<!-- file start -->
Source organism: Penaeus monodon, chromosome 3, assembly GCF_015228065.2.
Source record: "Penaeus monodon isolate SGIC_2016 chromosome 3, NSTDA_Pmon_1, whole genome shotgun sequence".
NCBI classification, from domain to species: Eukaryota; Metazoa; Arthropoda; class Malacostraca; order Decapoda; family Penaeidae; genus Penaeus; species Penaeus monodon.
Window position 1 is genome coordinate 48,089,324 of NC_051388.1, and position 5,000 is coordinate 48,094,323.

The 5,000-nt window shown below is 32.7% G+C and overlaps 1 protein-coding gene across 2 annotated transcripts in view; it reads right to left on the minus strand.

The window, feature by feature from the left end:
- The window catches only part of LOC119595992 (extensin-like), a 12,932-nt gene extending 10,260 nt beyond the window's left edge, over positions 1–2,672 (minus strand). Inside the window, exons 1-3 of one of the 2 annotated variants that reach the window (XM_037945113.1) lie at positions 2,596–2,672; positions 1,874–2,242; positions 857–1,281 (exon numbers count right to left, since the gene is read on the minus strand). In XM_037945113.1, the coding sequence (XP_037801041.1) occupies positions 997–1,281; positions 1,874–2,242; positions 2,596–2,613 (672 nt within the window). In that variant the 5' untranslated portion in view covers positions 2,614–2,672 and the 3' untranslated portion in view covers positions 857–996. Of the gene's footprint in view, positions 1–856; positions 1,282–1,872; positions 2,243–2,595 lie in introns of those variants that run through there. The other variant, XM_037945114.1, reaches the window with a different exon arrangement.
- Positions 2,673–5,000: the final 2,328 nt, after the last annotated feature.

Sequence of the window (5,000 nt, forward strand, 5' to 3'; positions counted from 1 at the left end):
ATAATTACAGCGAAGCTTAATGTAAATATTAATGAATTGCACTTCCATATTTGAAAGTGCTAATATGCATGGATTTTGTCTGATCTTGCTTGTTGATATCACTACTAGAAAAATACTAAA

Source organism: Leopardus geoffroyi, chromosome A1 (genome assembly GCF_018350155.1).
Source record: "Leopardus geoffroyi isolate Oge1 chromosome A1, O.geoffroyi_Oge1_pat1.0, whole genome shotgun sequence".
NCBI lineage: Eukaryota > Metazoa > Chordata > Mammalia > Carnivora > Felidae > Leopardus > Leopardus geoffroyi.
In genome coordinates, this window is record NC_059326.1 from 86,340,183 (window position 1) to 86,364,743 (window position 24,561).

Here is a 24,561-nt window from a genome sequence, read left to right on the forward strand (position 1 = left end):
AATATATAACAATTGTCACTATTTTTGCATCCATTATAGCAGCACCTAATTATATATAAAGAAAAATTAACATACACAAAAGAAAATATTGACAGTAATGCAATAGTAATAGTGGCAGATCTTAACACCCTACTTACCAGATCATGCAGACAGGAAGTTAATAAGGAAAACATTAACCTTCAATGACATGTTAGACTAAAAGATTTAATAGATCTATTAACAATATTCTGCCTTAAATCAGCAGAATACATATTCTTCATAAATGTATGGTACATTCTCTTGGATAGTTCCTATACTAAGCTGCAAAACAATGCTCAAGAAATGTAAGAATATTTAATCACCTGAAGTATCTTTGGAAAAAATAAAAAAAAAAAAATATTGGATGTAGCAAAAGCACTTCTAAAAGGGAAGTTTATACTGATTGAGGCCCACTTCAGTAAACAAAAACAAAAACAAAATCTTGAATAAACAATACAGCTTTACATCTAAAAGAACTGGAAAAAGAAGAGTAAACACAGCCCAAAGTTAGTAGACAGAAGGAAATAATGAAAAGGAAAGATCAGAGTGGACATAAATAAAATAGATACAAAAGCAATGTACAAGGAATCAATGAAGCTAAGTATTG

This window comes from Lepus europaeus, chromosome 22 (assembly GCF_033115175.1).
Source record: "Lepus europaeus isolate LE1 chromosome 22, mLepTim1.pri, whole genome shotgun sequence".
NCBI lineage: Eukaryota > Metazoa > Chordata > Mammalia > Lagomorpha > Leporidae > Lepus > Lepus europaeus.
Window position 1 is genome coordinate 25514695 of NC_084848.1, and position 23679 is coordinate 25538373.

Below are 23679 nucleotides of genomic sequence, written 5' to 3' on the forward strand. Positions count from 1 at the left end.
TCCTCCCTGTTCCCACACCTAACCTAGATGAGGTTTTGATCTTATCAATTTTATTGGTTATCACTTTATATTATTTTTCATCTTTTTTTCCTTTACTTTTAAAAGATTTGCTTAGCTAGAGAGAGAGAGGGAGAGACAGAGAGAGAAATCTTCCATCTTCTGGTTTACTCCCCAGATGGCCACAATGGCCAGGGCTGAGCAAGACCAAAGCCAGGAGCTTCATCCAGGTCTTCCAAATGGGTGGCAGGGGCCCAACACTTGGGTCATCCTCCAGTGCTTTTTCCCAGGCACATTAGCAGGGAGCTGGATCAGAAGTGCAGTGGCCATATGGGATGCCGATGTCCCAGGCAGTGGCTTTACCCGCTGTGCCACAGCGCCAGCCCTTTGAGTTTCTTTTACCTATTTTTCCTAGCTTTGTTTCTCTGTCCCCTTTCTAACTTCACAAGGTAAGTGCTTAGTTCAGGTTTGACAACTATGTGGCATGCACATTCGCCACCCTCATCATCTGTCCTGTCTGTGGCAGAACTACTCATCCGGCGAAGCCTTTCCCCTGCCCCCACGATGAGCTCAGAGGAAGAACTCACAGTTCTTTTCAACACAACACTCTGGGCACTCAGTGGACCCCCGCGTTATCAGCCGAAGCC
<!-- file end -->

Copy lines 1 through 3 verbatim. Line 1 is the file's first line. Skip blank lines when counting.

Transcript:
Source organism: Penaeus monodon, chromosome 3, assembly GCF_015228065.2.
Source record: "Penaeus monodon isolate SGIC_2016 chromosome 3, NSTDA_Pmon_1, whole genome shotgun sequence".
NCBI classification, from domain to species: Eukaryota; Metazoa; Arthropoda; class Malacostraca; order Decapoda; family Penaeidae; genus Penaeus; species Penaeus monodon.